Belmont may refer to:

Read more about Belmont:  Sport, Automobiles, Schools, Transit Stations, Historic Sites, People, Other Uses

Other articles related to "belmont":

Belmont Manor House
... Belmont Manor House, formally known as Belmont Plantation, is a two-story, five-part Federal mansion in Loudoun County, Virginia, built between the years of 1799-1802 by Ludwell ... The land surrounding the mansion, the Belmont property, was handed down to his first wife (also his first cousin), Flora Lee, from their grandfather, Thomas Lee ... Located in Ashburn, Virginia, the Belmont Manor House and property have been owned since 1995 by Toll Brothers, Inc. ...
List Of U.S. Place Names Of French Origin - New Hampshire
... Belmont (named for August Belmont, German-born financier who changed his name to Belmont upon arriving in the United States) Fremont (named for John C ...
Castlevania: Lords Of Shadow - Sequels
... It follows Trevor Belmont, Simon Belmont, Alucard and Gabriel Belmont at different points in history ... He also must deal with the Belmont clan, who want him dead ...
Belmont, Nova Scotia
... Belmont is a community in the Canadian province of Nova Scotia, located in Colchester County ...
Belmont Abbey, Herefordshire - History
... The monastery was founded as Belmont Priory in 1859 to be the Common Novitiate and House of Studies for the English Benedictine Congregation ... Francis Wegg-Prosser, of nearby Belmont House, who had been received into the Catholic Church, can rightly be called its founder ... Belmont was unique in England by having a monastic cathedral chapter along the pattern of the Benedictine cathedral priories of mediaeval England, such as Canterbury, Winchester and Durham ...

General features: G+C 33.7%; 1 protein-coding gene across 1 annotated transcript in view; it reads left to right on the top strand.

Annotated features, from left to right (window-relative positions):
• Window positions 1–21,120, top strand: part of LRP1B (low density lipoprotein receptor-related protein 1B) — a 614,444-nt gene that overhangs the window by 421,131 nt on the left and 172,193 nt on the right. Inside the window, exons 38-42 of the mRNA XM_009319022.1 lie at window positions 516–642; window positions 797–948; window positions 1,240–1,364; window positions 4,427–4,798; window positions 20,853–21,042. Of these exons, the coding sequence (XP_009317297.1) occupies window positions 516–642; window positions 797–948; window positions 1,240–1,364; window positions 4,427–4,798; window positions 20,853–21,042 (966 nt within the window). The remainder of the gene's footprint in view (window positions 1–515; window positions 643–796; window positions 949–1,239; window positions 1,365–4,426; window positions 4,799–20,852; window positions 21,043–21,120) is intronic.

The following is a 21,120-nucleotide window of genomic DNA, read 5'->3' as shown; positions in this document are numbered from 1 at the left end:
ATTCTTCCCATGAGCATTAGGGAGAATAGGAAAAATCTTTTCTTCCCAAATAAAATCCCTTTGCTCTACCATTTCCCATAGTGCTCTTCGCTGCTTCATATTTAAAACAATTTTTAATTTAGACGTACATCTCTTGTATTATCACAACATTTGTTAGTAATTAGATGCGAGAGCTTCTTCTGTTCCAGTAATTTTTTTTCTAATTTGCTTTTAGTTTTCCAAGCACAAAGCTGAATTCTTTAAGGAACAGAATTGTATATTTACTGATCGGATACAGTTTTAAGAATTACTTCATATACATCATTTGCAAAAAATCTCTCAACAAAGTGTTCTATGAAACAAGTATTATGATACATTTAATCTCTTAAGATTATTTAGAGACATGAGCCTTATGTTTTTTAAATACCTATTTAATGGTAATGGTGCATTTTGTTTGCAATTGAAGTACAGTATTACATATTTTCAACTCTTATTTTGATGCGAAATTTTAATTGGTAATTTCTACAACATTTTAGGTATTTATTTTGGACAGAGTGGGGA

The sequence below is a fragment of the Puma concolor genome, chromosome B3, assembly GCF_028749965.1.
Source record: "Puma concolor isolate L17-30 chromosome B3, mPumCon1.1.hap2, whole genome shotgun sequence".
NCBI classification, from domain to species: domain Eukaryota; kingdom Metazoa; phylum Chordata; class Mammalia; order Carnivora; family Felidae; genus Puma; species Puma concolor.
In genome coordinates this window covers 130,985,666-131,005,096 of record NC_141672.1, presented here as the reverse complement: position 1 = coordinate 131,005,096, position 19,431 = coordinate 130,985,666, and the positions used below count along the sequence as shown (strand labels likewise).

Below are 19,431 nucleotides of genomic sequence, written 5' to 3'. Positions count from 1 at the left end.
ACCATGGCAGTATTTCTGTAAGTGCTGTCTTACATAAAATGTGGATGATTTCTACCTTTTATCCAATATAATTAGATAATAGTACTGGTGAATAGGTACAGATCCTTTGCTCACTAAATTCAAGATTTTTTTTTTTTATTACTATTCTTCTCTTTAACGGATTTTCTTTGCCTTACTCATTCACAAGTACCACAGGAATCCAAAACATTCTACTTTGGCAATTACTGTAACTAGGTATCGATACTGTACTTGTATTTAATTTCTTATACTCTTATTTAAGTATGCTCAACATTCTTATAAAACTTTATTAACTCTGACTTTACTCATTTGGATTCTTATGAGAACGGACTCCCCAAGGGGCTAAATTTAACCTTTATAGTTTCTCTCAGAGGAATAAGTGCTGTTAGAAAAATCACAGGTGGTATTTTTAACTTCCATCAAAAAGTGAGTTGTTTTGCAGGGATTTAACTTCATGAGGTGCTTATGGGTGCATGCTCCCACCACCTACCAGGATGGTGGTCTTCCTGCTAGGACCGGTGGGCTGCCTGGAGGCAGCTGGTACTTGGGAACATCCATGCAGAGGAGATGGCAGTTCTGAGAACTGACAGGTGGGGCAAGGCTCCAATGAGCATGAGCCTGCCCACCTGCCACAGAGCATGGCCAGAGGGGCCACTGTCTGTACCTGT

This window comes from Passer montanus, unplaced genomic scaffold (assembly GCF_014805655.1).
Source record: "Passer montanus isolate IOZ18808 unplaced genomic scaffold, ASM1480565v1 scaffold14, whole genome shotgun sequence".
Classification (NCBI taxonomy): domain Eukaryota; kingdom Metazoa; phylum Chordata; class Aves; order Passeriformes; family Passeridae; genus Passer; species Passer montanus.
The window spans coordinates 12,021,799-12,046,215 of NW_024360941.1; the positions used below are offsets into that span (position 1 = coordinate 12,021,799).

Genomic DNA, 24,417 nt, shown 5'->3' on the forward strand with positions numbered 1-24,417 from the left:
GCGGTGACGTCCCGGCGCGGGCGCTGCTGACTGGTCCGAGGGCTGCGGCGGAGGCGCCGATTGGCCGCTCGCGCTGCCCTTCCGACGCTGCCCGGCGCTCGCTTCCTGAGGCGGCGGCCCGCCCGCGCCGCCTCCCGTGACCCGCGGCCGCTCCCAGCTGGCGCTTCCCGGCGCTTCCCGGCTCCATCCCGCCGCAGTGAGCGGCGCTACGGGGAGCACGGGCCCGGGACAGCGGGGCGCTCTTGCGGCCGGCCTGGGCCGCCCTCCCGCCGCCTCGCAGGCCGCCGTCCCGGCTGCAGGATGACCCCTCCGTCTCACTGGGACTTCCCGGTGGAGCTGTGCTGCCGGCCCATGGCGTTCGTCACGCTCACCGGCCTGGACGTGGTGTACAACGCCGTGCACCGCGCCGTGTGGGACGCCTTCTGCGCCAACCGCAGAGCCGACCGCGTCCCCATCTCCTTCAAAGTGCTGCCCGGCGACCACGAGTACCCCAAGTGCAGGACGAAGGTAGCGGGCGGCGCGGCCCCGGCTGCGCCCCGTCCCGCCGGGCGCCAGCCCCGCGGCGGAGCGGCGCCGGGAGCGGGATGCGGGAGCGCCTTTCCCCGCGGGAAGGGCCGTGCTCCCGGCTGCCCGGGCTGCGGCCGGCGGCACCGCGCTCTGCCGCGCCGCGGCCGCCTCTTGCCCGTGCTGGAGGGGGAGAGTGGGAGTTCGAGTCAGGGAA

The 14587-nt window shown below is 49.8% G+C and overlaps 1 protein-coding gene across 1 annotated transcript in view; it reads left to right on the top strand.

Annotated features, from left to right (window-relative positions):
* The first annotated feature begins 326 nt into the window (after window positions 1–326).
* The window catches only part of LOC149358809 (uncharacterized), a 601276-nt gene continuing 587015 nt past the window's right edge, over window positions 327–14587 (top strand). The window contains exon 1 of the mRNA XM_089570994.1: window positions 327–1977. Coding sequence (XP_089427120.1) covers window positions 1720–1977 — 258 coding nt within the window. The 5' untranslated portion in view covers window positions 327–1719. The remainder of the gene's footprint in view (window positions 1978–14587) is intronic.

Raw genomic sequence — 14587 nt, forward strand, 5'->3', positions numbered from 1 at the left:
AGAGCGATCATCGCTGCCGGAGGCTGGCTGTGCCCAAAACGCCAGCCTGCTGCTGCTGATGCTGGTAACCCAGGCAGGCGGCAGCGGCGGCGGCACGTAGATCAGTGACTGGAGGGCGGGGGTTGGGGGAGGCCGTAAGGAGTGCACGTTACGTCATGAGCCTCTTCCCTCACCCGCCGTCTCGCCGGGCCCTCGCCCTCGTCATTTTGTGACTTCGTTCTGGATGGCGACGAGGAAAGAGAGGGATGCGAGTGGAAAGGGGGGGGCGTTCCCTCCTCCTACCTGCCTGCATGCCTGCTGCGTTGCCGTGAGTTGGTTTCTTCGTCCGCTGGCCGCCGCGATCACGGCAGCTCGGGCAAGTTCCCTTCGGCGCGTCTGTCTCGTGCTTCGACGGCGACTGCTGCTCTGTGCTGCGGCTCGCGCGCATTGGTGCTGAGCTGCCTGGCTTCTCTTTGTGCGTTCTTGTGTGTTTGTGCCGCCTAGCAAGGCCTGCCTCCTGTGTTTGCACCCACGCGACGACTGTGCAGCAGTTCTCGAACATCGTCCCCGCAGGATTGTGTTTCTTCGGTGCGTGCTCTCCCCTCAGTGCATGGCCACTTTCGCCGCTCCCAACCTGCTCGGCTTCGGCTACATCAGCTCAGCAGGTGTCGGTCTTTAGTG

Famous quotes containing the word belmont:

    Never be afraid to meet to the hilt the demand of either work or friendship—two of life’s major assets.
    —Eleanor Robson Belmont (1878–1979)

    An actor must communicate his author’s given message—comedy, tragedy, serio- comedy; then comes his unique moment, as he is confronted by the looked-for, yet at times unexpected, reaction of the audience. This split second is his; he is in command of his medium; the effect vanishes into thin air; but that moment has a power all its own and, like power in any form, is stimulating and alluring.
    —Eleanor Robson Belmont (1878–1979)

    We use important words too frequently and they lose value; for instance, charm and great. An actor or musician often is proclaimed great when we really mean he is outstanding.
    —Eleanor Robson Belmont (1878–1979)